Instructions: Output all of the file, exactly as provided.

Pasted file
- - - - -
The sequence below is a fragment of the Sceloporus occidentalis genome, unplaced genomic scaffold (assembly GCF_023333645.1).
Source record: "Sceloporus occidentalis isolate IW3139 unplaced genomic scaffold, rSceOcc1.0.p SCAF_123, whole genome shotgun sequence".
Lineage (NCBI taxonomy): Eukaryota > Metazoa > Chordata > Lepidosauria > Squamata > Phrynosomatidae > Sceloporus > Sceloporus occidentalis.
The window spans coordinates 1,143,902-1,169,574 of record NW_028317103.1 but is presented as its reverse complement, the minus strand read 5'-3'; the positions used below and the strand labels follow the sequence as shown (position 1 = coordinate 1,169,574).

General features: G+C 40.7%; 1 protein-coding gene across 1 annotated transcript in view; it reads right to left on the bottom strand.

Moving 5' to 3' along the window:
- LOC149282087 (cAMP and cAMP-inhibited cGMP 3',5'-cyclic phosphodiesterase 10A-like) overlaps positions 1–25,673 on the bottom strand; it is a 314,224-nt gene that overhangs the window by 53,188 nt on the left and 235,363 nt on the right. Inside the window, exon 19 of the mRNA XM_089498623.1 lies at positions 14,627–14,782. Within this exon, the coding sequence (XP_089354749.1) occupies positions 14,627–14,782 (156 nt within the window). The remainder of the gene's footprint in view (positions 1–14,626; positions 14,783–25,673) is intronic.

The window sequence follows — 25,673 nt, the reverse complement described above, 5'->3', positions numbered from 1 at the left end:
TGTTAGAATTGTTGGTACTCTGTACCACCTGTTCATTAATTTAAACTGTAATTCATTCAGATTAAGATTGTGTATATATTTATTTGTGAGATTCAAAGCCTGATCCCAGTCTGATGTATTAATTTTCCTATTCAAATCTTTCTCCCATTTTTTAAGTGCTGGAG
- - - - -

The sequence below is a fragment of the Sceloporus occidentalis genome, unplaced genomic scaffold (assembly GCF_023333645.1).
Source record: "Sceloporus occidentalis isolate IW3139 unplaced genomic scaffold, rSceOcc1.0.p SCAF_123, whole genome shotgun sequence".
Lineage (NCBI taxonomy): Eukaryota > Metazoa > Chordata > Lepidosauria > Squamata > Phrynosomatidae > Sceloporus > Sceloporus occidentalis.
The window spans coordinates 1,143,902-1,169,574 of record NW_028317103.1 but is presented as its reverse complement, the minus strand read 5'-3'; the positions used below and the strand labels follow the sequence as shown (position 1 = coordinate 1,169,574).

General features: G+C 40.7%; 1 protein-coding gene across 1 annotated transcript in view; it reads right to left on the bottom strand.

Moving 5' to 3' along the window:
- LOC149282087 (cAMP and cAMP-inhibited cGMP 3',5'-cyclic phosphodiesterase 10A-like) overlaps positions 1–25,673 on the bottom strand; it is a 314,224-nt gene that overhangs the window by 53,188 nt on the left and 235,363 nt on the right. Inside the window, exon 19 of the mRNA XM_089498623.1 lies at positions 14,627–14,782. Within this exon, the coding sequence (XP_089354749.1) occupies positions 14,627–14,782 (156 nt within the window). The remainder of the gene's footprint in view (positions 1–14,626; positions 14,783–25,673) is intronic.

The window sequence follows — 25,673 nt, the reverse complement described above, 5'->3', positions numbered from 1 at the left end:
TGTTAGAATTGTTGGTACTCTGTACCACCTGTTCATTAATTTAAACTGTAATTCATTCAGATTAAGATTGTGTATATATTTATTTGTGAGATTCAAAGCCTGATCCCAGTCTGATGTATTAATTTTCCTATTCAAATCTTTCTCCCATTTTTTAAGTGCTGGAG